The “empress of medical plants”: Aloe vera is a plant with a tradition of medicinal use for over a thousand years and is a very valuable ingredient in many  skin care products. It is used for different inner, but also, outer concerns like skin illnesses, joint pain, gastrointestinal problems, gingival inflammations or sunburns. It is even myth that Cleopatra, the legendary Egyptian queen, had been using aloe vera for her regular skin care.

Characteristics of the aloe vera plant

Aloe vera belongs to a grouping of the oldest studied and most medically revolutionizing plants in our world today. Its appearance resembles that of a cactus, but belongs to the lily family as do onions and garlic. Therefore, it is also called the lily of the desert. Presumably, aloe vera has its origins from the Arabic peninsula, but nowadays it can be found in the Mediterranean, India, and South America. In fact, Mexico contains some of the largest habitations of aloe in the world.

By now, there are hundreds of different aloe types. However, the most established one is the “real” aloe vera. Its inconspicuous appearance deceives many at first, seeming to be a quite ordinary plant. However, in its thick, acanthaceous leaves, aloe vera collects water during rainy seasons and builds essential nutrients for survival. These nutrients are responsible for its habitation in sub-tropic regions and its self-healing properties. If a leave is cut off, one can distinctly observe how that area constringes and seals by itself. An aloe vera leaf is divided in 3 sections: leaf bark, juice and pulp. Leaf juice and pulp differ in their effects.

Aloe Vera leaf juice

The main ingredient of this viscid, lightly yellow, and very bitter tasting liquid is aloin. This substance protects the plant mainly from natural enemies. In former times, it was common to extract aloin to be used as a very strong laxative. Nowadays it is not used as a laxative due to the fact that a high dosage can have harmful effects and there are plenty of other natural alternatives, which are much healthier.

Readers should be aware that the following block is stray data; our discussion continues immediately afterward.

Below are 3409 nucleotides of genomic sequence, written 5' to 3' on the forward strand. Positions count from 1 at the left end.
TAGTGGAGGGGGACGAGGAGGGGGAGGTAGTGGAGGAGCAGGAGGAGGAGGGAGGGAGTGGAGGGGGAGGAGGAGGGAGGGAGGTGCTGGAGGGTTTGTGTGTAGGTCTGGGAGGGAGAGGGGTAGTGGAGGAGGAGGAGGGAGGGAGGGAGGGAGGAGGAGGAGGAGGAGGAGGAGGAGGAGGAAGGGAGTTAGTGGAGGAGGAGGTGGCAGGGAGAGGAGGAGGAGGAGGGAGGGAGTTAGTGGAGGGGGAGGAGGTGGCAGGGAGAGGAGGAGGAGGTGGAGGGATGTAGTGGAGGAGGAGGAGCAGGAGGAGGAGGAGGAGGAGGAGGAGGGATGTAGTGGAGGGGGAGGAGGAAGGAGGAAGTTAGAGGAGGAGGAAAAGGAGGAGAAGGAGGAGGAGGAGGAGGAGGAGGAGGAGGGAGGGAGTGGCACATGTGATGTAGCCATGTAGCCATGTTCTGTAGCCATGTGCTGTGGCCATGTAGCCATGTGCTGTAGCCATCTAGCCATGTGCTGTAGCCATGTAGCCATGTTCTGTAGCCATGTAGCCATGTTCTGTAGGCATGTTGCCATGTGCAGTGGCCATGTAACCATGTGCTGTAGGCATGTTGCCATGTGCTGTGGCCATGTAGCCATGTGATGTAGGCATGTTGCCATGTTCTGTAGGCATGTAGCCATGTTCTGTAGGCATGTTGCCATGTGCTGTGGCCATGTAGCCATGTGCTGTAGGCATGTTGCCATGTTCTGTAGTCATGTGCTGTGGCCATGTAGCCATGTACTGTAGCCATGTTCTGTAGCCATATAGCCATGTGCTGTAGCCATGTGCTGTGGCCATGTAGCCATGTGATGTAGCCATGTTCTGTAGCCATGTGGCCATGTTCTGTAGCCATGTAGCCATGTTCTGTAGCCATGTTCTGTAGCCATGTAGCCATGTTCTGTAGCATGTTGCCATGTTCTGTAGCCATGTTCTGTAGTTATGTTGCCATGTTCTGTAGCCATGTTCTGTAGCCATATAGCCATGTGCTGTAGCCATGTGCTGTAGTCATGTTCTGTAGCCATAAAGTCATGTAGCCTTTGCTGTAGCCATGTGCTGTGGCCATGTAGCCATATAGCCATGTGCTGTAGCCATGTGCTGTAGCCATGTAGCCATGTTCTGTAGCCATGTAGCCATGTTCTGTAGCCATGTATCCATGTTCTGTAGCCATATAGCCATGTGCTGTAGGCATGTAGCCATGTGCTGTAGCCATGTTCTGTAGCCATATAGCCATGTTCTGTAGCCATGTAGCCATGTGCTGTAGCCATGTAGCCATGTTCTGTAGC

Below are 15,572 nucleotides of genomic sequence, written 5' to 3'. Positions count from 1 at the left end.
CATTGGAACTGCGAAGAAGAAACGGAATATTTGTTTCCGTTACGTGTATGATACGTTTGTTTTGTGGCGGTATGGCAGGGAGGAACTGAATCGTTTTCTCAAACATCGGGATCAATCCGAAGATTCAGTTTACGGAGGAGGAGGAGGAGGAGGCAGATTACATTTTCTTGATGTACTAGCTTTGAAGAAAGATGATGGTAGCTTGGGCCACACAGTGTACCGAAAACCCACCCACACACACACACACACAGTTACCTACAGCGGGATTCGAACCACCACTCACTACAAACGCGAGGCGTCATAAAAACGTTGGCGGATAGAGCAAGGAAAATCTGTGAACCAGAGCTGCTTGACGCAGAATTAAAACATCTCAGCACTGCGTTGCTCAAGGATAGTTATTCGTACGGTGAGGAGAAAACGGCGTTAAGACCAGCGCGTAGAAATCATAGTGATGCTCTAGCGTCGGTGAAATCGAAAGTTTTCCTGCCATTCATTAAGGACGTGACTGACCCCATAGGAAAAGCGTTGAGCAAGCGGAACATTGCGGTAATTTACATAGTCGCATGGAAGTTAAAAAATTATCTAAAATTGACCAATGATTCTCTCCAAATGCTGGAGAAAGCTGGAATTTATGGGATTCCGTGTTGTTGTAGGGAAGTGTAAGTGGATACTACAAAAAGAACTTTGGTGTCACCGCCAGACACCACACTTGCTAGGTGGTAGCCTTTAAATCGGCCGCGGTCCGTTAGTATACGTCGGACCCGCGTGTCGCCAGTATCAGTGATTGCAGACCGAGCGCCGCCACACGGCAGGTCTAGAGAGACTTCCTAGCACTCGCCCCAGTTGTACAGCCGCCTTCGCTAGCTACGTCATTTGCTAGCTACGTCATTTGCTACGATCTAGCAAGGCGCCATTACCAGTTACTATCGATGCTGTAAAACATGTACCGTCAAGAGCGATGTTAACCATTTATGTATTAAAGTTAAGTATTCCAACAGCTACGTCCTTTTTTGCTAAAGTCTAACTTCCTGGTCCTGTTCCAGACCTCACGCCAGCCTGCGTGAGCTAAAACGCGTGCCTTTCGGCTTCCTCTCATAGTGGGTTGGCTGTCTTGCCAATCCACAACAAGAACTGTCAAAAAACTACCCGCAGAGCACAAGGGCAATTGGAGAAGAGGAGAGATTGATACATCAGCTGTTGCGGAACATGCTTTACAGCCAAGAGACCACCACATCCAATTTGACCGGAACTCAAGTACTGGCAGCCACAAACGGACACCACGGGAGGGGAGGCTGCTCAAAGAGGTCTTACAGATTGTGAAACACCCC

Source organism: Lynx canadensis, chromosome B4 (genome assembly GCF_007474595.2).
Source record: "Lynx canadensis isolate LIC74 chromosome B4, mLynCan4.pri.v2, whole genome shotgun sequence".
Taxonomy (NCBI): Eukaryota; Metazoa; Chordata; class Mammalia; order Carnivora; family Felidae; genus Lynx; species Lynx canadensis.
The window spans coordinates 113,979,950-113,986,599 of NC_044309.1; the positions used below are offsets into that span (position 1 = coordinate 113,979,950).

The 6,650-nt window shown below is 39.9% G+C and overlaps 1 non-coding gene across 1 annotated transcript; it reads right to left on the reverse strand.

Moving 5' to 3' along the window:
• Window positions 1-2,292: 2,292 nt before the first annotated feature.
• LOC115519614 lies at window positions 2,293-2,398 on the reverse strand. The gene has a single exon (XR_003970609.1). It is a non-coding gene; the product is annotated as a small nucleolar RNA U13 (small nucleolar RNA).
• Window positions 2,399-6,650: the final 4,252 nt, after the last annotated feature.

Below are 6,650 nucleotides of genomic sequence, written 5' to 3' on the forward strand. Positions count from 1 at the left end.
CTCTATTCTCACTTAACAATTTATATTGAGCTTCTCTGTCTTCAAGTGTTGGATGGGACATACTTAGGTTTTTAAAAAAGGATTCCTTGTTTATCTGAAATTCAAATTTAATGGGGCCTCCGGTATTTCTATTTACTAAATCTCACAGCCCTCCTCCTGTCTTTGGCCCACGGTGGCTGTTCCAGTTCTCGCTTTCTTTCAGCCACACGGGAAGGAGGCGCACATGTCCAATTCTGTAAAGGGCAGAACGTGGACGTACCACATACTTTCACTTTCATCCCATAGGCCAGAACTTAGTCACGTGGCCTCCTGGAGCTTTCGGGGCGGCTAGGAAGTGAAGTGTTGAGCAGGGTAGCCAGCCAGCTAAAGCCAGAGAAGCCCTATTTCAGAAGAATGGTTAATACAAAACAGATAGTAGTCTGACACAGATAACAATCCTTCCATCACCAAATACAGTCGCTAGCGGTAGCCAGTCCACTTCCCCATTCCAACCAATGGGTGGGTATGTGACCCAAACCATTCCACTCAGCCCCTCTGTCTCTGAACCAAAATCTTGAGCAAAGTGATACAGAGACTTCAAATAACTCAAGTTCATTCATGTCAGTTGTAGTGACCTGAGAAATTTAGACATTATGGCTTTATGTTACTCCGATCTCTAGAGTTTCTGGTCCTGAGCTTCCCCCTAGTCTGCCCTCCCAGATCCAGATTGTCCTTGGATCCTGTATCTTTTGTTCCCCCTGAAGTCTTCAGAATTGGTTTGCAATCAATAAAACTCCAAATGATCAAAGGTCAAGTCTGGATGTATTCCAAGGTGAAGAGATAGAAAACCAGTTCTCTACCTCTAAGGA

Aloe Vera gel

Aloe vera gel contains over 200 proven agents, among them vitamins, enzymes, minerals, amino acids, essential oils, and salicylic acid. Before processing the gel, the leaf bark and the contained aloin have to be thoroughly removed. The gel can be used for inner, as well as, outer purposes. Specifically the skin absorbs the fresh gel instantly, providing a very moisturizing effect. Additionally, aloe vera gel has anti-inflammatory, antibacterial, and soothing properties which can also benefit the skin.

External usage

Especially in the case of sunburns, itchiness, neurodermatitis, psoriasis or eczema, aloe vera can work miracles by just applying the gel and letting it absorb. Through its cooling and wound-healing effect, it also serves immediate relief in case of grazes. Moreover, it can act as first aid against insect bites or herpes. Tired, dry, and aging skin can profit from the moisturizing effects, as well as, acne prone skin. Also with the case of acne prone skin, the antibacterial effects within aloe reduces inflammations and scars when acting as a soothing agent.  The extraordinary skin care effects of aloe vera make it nearly impossible not to use in cosmetics.

Internal usage

The gel can also be consumed. Together with yogurt, in your cereal, or as small extra ingredient in your fruit salad: There are almost no limits. Just avoid cooking the gel, as it loses its healing properties when heated to high temperatures. Through its soothing properties, the gel is extremely suitable for bodily discomforts such as acid reflux, a irritable stomach or colon. Regular consumption can even lower blood sugar levels, and so, aloe vera can help with diseases such as diabetes. Additionally the gel can cause increased blood fat levels, thus a high cholesterol level can be lowered.